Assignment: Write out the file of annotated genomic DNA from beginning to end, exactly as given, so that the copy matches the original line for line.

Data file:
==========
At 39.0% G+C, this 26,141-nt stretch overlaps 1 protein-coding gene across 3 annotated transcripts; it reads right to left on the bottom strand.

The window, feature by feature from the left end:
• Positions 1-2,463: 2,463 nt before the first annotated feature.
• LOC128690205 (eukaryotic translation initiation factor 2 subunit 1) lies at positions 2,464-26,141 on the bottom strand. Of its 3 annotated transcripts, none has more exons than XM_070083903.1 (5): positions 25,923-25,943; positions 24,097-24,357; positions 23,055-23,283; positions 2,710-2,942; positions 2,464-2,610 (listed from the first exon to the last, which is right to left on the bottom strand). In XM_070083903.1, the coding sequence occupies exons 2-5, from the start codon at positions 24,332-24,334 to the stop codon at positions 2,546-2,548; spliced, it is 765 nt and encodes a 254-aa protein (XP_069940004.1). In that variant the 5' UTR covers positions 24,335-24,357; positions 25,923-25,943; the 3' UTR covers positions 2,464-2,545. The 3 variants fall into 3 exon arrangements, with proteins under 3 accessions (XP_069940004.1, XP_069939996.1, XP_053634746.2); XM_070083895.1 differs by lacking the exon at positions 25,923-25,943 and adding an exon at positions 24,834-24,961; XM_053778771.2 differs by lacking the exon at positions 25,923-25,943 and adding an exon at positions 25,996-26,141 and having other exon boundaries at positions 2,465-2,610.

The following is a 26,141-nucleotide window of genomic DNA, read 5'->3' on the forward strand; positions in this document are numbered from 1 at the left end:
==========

At 39.0% G+C, this 26,141-nt stretch overlaps 1 protein-coding gene across 3 annotated transcripts; it reads right to left on the bottom strand.

The window, feature by feature from the left end:
• Positions 1-2,463: 2,463 nt before the first annotated feature.
• LOC128690205 (eukaryotic translation initiation factor 2 subunit 1) lies at positions 2,464-26,141 on the bottom strand. Of its 3 annotated transcripts, none has more exons than XM_070083903.1 (5): positions 25,923-25,943; positions 24,097-24,357; positions 23,055-23,283; positions 2,710-2,942; positions 2,464-2,610 (listed from the first exon to the last, which is right to left on the bottom strand). In XM_070083903.1, the coding sequence occupies exons 2-5, from the start codon at positions 24,332-24,334 to the stop codon at positions 2,546-2,548; spliced, it is 765 nt and encodes a 254-aa protein (XP_069940004.1). In that variant the 5' UTR covers positions 24,335-24,357; positions 25,923-25,943; the 3' UTR covers positions 2,464-2,545. The 3 variants fall into 3 exon arrangements, with proteins under 3 accessions (XP_069940004.1, XP_069939996.1, XP_053634746.2); XM_070083895.1 differs by lacking the exon at positions 25,923-25,943 and adding an exon at positions 24,834-24,961; XM_053778771.2 differs by lacking the exon at positions 25,923-25,943 and adding an exon at positions 25,996-26,141 and having other exon boundaries at positions 2,465-2,610.

The following is a 26,141-nucleotide window of genomic DNA, read 5'->3' on the forward strand; positions in this document are numbered from 1 at the left end: